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Am J Kidney Dis. 2009 Dec;54(6):1108-15. Epub 2009 Jul 19

Study hypothesis:

To determine whether more intensive hemodialysis would improve phosphate clearance and decrease serum phosphate concentrations in large hemodialysis patients.

Study design and study population:

Data extracted from a previously published randomized crossover trial (performed by the same group) designed to assess the effect of increased dialysis delivery on quality of life. Included patients had a dry weight > 80kg, Kt/V < 1.2 on 2 occasions in the previous 6 months or required > 12 hrs hemodialysis per week to maintain adequacy (not volume removal).

Intervention or observation:

Patients received each of 4 dialysis schedules in a randomized cross-over schedule. All sessions lasted for 4.5 hrs.

  1. Standard dialysis 4 hrs three times / week with QD 500 mL/min (30 mins no dialysis)
  2. Increased dialysate flow (QD 800 mL/min) for 4hrs three times / week (30 mins no dialysis)
  3. Increased dialysis time 4.5 hrs three times / week (QD 500 mL/min)
  4. Two dialysers in parallel with QD 800 mL/min for 4 hrs three times / week

 

Primary end point, secondary end point:

The pre-dialysis phosphate level was the primary outcome.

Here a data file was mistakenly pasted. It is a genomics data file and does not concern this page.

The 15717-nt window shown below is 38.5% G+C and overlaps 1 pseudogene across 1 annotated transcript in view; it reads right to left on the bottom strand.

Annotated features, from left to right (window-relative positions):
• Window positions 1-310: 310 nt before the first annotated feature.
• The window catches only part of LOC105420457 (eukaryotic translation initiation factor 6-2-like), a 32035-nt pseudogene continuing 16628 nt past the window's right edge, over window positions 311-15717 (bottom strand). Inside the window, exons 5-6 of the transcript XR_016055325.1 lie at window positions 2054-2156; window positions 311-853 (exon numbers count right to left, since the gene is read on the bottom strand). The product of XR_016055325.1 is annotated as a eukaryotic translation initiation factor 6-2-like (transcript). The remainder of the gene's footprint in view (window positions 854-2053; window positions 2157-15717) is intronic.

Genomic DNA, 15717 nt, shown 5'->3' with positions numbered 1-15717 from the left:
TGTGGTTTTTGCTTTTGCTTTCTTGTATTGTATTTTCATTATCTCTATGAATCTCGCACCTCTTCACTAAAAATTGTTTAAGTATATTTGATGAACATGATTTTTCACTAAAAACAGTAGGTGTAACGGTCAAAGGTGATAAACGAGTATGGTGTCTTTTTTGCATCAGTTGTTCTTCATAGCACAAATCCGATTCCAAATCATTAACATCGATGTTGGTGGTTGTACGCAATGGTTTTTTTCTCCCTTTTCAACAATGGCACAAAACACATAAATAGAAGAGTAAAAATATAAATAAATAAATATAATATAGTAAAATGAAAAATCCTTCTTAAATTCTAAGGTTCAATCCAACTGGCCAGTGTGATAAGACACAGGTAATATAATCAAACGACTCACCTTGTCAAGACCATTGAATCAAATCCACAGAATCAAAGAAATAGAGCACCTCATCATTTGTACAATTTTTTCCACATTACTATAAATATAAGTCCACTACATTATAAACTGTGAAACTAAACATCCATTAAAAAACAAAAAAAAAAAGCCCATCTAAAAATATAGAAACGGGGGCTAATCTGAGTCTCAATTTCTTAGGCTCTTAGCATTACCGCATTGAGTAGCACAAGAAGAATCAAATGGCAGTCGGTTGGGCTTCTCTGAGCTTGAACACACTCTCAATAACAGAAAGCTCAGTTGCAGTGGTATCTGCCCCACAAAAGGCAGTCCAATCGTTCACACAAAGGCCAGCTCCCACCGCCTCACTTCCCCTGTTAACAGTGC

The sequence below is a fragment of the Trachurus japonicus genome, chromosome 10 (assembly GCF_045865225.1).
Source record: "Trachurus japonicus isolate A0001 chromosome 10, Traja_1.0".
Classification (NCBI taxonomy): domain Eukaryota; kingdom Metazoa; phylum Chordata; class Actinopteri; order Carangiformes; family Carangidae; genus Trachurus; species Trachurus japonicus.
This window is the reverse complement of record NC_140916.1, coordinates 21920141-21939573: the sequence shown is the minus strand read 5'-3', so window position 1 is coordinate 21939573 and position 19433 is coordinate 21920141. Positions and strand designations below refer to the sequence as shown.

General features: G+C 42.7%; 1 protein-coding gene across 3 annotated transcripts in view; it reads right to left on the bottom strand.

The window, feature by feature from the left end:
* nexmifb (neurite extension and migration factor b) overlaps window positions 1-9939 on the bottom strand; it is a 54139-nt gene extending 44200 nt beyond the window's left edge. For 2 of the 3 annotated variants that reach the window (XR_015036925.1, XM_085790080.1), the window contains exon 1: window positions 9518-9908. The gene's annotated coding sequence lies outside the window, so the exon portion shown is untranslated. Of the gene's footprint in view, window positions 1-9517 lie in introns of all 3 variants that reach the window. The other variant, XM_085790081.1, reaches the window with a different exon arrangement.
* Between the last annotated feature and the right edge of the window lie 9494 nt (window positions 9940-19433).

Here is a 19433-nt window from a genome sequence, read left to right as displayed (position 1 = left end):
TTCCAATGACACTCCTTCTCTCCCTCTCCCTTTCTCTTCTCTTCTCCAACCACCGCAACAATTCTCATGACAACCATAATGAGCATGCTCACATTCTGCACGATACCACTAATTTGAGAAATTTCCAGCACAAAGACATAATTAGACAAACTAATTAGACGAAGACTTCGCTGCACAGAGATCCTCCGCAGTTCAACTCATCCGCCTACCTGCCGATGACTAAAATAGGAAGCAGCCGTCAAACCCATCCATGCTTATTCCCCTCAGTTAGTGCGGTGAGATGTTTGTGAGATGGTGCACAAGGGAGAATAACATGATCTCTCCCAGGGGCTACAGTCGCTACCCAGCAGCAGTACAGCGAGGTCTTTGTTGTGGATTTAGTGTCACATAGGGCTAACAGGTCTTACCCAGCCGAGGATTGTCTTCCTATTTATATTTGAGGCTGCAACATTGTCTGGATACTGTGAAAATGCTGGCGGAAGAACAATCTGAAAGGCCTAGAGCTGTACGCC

Secondary outcomes were post-dialysis phosphate level, phosphate clearance estimated from a total dialysate collection and phosphate removal. The sample size was determined for the original quality of life study rather than this prespecified analysis

Results:

The use of 2 dialysers in parallel significantly decreased pre-dialysis and post dialysis phosphate levels when compared with both standard and increased dialysate flow methods. Phosphate clearance was also higher using this method, but total phosphate removal was not statistically different comparing any of the methods.

Methodological assessment:

The randomized cross-over nature of the study is strong. The explanation for the apparently paradoxical finding of enhanced phosphate clearance with no change in total phosphate removal is speculative and hard to follow. The authors rightly suggest that equilibration between the intracellular and extracellular compartments for phosphate is the rate limiting step for phosphate removal. However they also comment that the steady state phosphate levels towards the end of dialysis are consistent with mobilization of phosphate from an extracellular pool. Assuming no decline in phosphate dialysability with time, this mobilization would be expected to increase net phosphate removal which the authors failed to show.

Impact on practice:

While it is reasonable to attempt to enhance phosphate removal by dialysis as part of a phosphate control program, the cost of using two dialysers in parallel is prohibitive (even when compared with the new generation of expensive phosphate binders).

- Reviewed by Dr. Ross Morton

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